After the meeting, I met several folks, and one man asked me what I had raised my hand about. I told him that the Bible does not mention a donkey in the stories, so they may not have had that luxury, possibly making their travels even more difficult, and that I greatly admired Mary and Joseph’s dedication.

I had no idea how hard that donkey would kick.

Carl had overheard the conversation, on purpose I’m sure. He came over and asked about what I had shared. I explained again. He said that there was indeed a donkey in the account. I politely disagreed, even conceding that I could be wrong, but I hadn’t seen one in the scriptures. Carl was only able to show me mention of the donkey in the “Bible Study” literature. I asked whether that “fact” came from scripture, or was it from an apocryphal source. (Please note that I did all this with a polite, genuinely inquisitive, and not sarcastic demeanor.)

But bam! I was ushered into the boardroom again, this time with Carl, Aaron, and another elder. At first they spent some minutes searching in vain for scriptural mention of a donkey. That was the comical part. Then when they couldn’t find a donkey in the scriptures, Carl showed me (again) mention of the donkey in the “Bible Study” article. He then asked me, “Are you questioning the Faithful Slave?” I wanted to say “Duh, yeah!” But instead I asked, “Well, aren’t there corrections made, that is, adjustments whenever there’s new light?” “The light keeps getting brighter!” was Carl’s cheerful response. My response: “So do you expect there will be more adjustments in the future?” Nods all around. “So some things being taught now are incorrect, right?” Uncomfortable squirming and no real response.

Carl asked what my purpose was in coming to the Kingdom Hall. Was I there to cause doubts in the minds of the members? I countered with my wanting to be like the Bereans, comparing everything I heard with scripture, and that they must understand that it would take a long time and a lot of effort on their part to convince someone like me, who had been steeped in the the traditional doctrines of Christiandom for a long time. “You can understand that, yes?”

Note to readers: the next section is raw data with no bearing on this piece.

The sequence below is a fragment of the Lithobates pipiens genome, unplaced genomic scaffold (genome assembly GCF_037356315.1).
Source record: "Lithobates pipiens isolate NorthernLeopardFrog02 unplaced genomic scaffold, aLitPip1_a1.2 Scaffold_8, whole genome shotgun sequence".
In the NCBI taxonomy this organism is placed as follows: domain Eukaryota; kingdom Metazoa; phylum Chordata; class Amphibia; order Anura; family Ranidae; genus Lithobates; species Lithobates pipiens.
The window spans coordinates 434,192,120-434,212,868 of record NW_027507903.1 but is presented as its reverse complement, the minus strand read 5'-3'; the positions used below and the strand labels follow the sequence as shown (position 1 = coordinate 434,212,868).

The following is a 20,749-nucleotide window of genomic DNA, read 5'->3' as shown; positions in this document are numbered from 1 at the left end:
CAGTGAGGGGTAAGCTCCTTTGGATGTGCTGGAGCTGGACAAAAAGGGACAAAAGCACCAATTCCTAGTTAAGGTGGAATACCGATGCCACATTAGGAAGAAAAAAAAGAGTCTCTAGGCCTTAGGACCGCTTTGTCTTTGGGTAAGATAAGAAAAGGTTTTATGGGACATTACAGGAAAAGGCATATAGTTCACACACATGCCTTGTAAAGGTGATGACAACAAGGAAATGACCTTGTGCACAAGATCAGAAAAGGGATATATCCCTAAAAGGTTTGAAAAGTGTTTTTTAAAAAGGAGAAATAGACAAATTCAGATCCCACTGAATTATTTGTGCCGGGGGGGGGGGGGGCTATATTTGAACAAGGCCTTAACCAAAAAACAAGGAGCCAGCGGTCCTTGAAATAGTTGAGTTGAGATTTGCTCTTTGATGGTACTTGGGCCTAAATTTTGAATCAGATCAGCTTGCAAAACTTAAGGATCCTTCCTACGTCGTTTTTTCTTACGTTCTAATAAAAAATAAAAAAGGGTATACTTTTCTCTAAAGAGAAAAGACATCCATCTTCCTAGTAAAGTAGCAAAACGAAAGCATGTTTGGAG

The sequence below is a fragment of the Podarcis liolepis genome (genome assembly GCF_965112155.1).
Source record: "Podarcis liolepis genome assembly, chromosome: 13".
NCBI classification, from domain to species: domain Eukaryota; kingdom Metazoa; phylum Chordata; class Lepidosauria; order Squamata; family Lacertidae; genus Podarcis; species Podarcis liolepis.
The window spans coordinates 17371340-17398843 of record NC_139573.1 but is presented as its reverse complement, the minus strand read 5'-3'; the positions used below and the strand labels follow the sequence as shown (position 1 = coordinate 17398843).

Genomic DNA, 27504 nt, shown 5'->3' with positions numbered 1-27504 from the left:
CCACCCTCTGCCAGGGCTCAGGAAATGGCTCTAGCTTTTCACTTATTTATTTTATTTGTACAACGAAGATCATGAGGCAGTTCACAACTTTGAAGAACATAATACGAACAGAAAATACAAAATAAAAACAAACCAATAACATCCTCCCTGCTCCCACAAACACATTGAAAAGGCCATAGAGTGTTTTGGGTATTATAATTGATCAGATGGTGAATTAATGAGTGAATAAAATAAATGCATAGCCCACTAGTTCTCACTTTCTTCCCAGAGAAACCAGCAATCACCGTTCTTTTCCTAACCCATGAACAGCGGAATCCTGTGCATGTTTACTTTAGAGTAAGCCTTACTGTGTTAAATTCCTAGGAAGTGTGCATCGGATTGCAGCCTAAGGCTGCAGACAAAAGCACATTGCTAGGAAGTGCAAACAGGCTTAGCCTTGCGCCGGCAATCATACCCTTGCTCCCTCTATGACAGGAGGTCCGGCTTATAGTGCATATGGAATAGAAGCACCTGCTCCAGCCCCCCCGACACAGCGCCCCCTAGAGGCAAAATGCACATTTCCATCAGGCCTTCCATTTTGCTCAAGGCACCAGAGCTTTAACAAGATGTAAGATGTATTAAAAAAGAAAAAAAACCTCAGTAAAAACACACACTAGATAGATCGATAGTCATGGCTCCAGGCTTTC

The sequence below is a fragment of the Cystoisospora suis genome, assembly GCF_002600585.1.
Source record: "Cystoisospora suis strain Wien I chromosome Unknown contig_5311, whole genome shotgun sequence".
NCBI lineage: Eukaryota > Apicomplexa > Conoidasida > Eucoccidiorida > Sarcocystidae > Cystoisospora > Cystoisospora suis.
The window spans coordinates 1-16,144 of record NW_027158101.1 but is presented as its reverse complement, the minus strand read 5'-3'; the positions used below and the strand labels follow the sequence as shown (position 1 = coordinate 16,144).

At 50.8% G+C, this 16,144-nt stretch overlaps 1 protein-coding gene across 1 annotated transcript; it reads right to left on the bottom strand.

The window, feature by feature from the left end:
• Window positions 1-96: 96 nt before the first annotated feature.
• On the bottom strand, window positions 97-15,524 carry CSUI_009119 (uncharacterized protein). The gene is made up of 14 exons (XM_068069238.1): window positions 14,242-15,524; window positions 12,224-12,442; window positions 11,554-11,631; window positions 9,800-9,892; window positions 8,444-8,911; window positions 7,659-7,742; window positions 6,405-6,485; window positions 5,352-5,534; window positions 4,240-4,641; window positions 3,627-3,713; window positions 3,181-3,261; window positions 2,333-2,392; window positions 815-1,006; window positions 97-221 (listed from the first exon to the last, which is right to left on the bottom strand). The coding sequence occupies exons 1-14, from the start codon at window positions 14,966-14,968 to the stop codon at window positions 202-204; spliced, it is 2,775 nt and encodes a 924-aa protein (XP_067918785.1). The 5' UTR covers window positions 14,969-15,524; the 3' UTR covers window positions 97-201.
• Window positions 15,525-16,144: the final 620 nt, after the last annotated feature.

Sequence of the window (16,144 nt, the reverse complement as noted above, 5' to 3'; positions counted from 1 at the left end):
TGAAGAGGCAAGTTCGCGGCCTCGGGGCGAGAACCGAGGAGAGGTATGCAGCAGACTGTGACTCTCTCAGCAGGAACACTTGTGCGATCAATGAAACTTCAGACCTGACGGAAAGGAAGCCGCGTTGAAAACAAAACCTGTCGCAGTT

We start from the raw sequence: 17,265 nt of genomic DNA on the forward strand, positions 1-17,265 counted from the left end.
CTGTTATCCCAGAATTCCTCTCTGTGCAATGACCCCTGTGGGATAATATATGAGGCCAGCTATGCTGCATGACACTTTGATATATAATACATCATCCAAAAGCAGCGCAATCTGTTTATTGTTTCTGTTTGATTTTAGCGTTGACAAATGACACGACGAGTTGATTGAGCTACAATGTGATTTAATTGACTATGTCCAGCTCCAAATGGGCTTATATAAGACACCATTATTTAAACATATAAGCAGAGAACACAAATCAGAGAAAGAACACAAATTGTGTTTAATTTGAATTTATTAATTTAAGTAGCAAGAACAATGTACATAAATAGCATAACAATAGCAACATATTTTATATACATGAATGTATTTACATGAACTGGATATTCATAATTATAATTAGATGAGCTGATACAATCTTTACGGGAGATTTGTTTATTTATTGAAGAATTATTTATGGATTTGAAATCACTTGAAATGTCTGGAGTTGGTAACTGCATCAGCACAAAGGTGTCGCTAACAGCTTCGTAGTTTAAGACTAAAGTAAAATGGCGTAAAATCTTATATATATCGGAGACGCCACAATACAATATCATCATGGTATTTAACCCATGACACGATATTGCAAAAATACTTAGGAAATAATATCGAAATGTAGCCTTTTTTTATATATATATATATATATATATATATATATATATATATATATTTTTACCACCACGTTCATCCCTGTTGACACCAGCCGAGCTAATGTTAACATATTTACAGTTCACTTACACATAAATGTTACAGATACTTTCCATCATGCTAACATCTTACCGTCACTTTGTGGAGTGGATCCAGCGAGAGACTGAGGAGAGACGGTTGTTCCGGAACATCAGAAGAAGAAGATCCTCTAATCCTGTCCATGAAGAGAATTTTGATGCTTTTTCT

I could tell that they were conflicted between mistrust of me, and wanting to give me the benefit of the doubt. I agreed that in the future I would not share my opinions with the members, but would bring my questions to the three who now stood in the boardroom with me. That seemed to calm them down for now.

Many more words were said in our conversation; you’re getting the condensed version. The practical result of it all is that I’m not allowed to tell the members how excited I am to be adopted as Jehovah’s son, at least not in the Kingdom hall. Meeting one-on-one with Aaron is now disallowed. But I will be able to meet with him with an elder present. And I’m okay with that. In fact, I plan on actively pursuing that.

But the whole encounter was just so bizarre! If the governing body says that there was a donkey, then there’s no need to check the scriptural account, it must be in there somewhere, because the GB says that it’s so. I get the impression that if the GB said that Jesus had a beard, the members would automatically assume that the Bible says so. Or if the GB said that Jesus had no beard, they would consider that to be supported by scripture, even though the Bible doesn’t say one way or the other. I have heard them use the phrase “Don’t run ahead of what’s written.” Apparently that doesn’t apply to the GB, who is free to add phantom donkeys to the scriptural account.

Before I left the kingdom hall I jokingly said to my friend Aaron, “I never would have thought that a donkey would get me into so much trouble!” He awkwardly tried to assure me that I wasn’t in trouble. Hmmm. Seemed like it to me. All over an imaginary donkey.